Oregon hempfest party weekend

Bill Conde is a 52-year-old cannabis activist and festival promoter who can be described as cherubic, despite having the energy, muscle mass, and profile of a football player. He needs the strength. It’s hard being a hemp activist who also sells wood products, a vocal proponent of marijuana decriminalization and med-pot ballot initiatives, a guy who helps create a tribal herbalizers’ gathering in an empty wheat-coloured plain in the middle of a conservative agricultural valley. The July 17 weekend World Hemp Festival, like the many political rallies and music events held on that site in the past, would not have happened without Conde’s vision and courage.
Like Gideon Israel, the jolly man of Southern Washington’s Rainbow Valley peace-love-hemp community concerts, imprisoned last March on bogus drug charges, Conde found out the war on marijuana is a real war, a holy war for some.

Conde watches on a Sunday morning as an auto-line of holy warriors glides along the narrow farm road bordering the festival site. The warriors condemn cannabis culture, blind to the fact that the sunny, cool day is blessed by these happy, consciousness-altered people of all shapes, sizes, genders, colours and political persuasions, disabilities and talents, heading to and from the secure WHF world of bongs, bods and buds.

The holy warriors honk their horns and wave signs at heathen, dope-smoking, hippie, commie, godless, unwashed, ecofreak, bare-stomach babes, smugglers, grannies in wheelchairs, college professors, rainbow gypsies, demanding they repent, give up marijuana, for “it is the devil’s weed,” and “ye shall be cast into a lake of everlasting fire.”

God’s messenger

Down the highway a bit, standing in weeds on the roadside, is a fellow who believes he is God’s messenger of vengeance and truth.

I first laid eyes on Old John English at last year’s mid-July concert. He was holding a sign instructing the local district attorney to confiscate Conde’s land. The man looked lonely and slightly daft, but my pity for him was tempered by the realization that he was also very rude. I don’t think any cannabis activist has ever stood outside a church full of extremist, pot-hating people, asking the government to confiscate the church’s land.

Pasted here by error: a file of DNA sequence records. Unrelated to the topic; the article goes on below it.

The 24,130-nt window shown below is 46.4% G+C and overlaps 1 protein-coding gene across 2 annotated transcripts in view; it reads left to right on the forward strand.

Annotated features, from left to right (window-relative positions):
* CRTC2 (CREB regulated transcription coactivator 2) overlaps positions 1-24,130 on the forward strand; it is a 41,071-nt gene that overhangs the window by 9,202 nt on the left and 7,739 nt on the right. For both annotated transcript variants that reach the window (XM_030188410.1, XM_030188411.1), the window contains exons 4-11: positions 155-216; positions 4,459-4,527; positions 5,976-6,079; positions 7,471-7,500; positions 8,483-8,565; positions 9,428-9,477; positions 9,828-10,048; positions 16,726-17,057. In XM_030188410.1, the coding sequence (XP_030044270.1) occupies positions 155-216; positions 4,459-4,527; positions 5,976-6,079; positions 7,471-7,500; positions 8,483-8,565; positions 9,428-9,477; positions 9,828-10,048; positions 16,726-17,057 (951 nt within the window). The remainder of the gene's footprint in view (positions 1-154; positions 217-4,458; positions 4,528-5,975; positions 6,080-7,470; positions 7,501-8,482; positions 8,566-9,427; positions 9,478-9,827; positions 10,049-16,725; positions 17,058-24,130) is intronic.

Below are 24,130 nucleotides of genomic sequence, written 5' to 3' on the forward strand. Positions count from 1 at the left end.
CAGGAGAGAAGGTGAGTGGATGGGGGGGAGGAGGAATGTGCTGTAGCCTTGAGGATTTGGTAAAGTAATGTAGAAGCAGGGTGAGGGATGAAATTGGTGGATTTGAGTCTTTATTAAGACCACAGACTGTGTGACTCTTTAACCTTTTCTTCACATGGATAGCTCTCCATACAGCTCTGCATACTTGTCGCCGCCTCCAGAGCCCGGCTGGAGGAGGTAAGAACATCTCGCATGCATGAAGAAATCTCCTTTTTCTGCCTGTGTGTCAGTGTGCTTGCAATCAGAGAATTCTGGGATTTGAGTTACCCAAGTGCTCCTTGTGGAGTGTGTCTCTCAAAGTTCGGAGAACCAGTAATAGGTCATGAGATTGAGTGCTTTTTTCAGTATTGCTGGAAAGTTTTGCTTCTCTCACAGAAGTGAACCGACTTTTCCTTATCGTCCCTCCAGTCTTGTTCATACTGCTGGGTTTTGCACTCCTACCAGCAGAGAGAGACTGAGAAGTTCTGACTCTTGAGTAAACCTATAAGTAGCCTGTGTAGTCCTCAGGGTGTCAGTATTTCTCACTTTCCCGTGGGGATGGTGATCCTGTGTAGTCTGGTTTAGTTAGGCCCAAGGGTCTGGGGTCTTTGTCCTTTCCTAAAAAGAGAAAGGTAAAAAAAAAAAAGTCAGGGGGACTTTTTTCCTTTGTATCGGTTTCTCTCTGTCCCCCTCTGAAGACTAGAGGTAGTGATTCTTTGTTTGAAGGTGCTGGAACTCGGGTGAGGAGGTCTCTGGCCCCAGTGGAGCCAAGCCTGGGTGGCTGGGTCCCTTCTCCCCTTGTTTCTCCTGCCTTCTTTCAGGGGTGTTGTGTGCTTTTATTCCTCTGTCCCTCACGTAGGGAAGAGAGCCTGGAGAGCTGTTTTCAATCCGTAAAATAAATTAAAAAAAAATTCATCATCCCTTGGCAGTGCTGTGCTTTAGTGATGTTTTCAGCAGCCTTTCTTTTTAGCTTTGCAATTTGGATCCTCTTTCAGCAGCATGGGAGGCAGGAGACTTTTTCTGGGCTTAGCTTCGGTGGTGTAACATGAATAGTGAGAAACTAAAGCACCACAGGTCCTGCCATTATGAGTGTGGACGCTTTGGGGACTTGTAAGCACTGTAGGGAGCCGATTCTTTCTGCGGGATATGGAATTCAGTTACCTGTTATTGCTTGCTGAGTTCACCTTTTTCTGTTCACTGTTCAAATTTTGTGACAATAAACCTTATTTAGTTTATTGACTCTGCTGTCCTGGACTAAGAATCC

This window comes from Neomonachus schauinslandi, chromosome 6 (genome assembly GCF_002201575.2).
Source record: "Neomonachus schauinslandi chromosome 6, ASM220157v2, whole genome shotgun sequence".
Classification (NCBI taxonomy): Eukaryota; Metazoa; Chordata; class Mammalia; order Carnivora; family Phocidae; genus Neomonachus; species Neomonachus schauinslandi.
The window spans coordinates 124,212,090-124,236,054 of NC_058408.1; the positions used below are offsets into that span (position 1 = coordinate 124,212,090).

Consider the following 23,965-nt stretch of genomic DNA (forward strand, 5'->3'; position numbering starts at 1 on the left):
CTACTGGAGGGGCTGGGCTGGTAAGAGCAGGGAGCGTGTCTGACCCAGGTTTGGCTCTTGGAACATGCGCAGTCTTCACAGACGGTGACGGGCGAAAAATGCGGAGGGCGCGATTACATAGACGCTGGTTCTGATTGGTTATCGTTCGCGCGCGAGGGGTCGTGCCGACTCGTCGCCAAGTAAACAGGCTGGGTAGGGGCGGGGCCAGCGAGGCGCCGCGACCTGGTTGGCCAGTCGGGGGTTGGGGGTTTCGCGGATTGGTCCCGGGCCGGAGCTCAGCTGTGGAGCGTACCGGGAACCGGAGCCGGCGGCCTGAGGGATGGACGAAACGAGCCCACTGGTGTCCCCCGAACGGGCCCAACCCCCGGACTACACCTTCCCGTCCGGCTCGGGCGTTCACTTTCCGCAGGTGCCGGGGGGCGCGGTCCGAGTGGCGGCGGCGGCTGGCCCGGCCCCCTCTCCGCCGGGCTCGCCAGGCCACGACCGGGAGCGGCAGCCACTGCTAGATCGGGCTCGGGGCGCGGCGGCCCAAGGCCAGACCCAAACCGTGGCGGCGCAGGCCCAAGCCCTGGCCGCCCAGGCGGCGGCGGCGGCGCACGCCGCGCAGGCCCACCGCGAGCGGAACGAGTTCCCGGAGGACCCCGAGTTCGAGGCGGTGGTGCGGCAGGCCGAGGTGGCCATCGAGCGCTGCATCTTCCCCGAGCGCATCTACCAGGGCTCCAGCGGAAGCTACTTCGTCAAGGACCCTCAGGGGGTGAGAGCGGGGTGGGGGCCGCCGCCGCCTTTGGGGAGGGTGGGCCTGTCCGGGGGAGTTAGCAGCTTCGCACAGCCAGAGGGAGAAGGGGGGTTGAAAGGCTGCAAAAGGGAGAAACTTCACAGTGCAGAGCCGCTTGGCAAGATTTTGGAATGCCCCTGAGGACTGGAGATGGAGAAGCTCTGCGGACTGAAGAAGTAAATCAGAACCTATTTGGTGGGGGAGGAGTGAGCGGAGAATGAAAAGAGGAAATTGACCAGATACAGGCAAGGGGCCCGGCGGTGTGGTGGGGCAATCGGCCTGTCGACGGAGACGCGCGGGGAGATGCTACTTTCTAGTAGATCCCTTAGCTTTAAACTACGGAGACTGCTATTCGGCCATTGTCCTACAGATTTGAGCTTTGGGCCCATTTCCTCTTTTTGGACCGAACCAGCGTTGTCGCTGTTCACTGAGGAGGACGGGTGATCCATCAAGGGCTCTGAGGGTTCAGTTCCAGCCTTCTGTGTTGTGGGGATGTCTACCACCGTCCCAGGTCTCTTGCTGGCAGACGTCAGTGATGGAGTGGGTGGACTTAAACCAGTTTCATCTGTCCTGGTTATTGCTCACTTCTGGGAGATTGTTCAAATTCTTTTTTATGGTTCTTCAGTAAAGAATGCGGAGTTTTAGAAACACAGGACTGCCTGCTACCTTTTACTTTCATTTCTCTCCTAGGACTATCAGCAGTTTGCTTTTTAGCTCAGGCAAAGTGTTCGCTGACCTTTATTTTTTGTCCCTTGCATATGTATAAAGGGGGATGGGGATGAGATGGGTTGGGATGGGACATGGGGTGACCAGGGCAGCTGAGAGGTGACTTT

I talked to Old John last year; he poured out his condemnations, lamentations and prophecies. He bragged of driving the Grateful Dead out of Southern Oregon, of harassing the Oregon Country Fair, a “hippie” event that is more uplifting in an hour than a rodeo, drag race, gun club meeting, or fundamentalist church service is in a week.

When I saw Old John this year, I stopped the car and began to take photos of him. Apparently, he didn’t want his picture taken. He said he’d call the police, and began pushing me.

Old John believes pot smokers are weak, dumb, wasted people who have no strength or spunk. Losers who don’t fight back. Of course he’s wrong. I informed him I’d have to knock him to the ground if he continued to touch me. He seemed surprised, then afraid, and began frantically dialing his cell phone, pleading for police intervention.

I took the opportunity to drive away, and arrived in the parking lot with a creepy sensation that I’d had an encounter with a devil. Thank Jesus I escaped.

When I told Conde about the incident, he said he was glad I hadn’t been forced to hurt English. “He’s the best thing that ever happened to us,” Conde said. “He was one of the only people to have a ballot pamphlet statement in favor of criminalizing marijuana in last year’s vote. What he said was so ridiculous that it convinced a lot of people to vote against recriminalization. I hope he’ll keep on spewing his weird diatribes, because it lets people see how rabid and ignorant our opponents really are.”

Later, I chanced to ask a police officer his opinion of John English. “He causes traffic problems and confrontations,” the officer said. “We would be just as happy as you if he went away.” Amen.

Inhalation nation

Glass is class in Southern Oregon. WHF featured a glass competition wherein glass companies offered their artiest and most functional smoking devices, which were judged by a smoked-out panel that included Jack Herer.

Glass pipes are called tubes these days, not bongs. “Bong” is an officially forbidden word, codified as paraphernalia. A “tube” is a smoking device that also looks nice, and maybe becomes a vice, because people get stoned and spend hours at home, hallucinating movies and moonbeams in the multi-colored swirls of once-molten glass.

At least that’s what Bob Snodgrass, the Master of Glass, told me.

“There’s patterns in there that we put in. They change as the resin accumulates, causing the layers of glass to take on different shadings,” says the 53-year-old grandfather and tube-blowing legend who began his career as a kid watching a neighbour make lamps. In 1978, Snodgrass made his first glass sculpture. Since then, he’s evolved a distinctive style, and is generally acknowledged to have pioneered the use of colours, pictures and multi-images in tubular glass design.

“I’ve made thousands of pieces, selling from five dollars each to many hundreds of dollars,” Snodgrass said, demonstrating one of the dragon-motif pipes that made him famous. “I’ve made them for Dennis Peron and members of the Grateful Dead. It’s an art, and even though I almost lost a lung doing it, I love it.”

Snodgrass teaches glassblowing safety and technique to students from all over the world, but says tubers have a hard time getting respect from the mainstream glass-blowing community.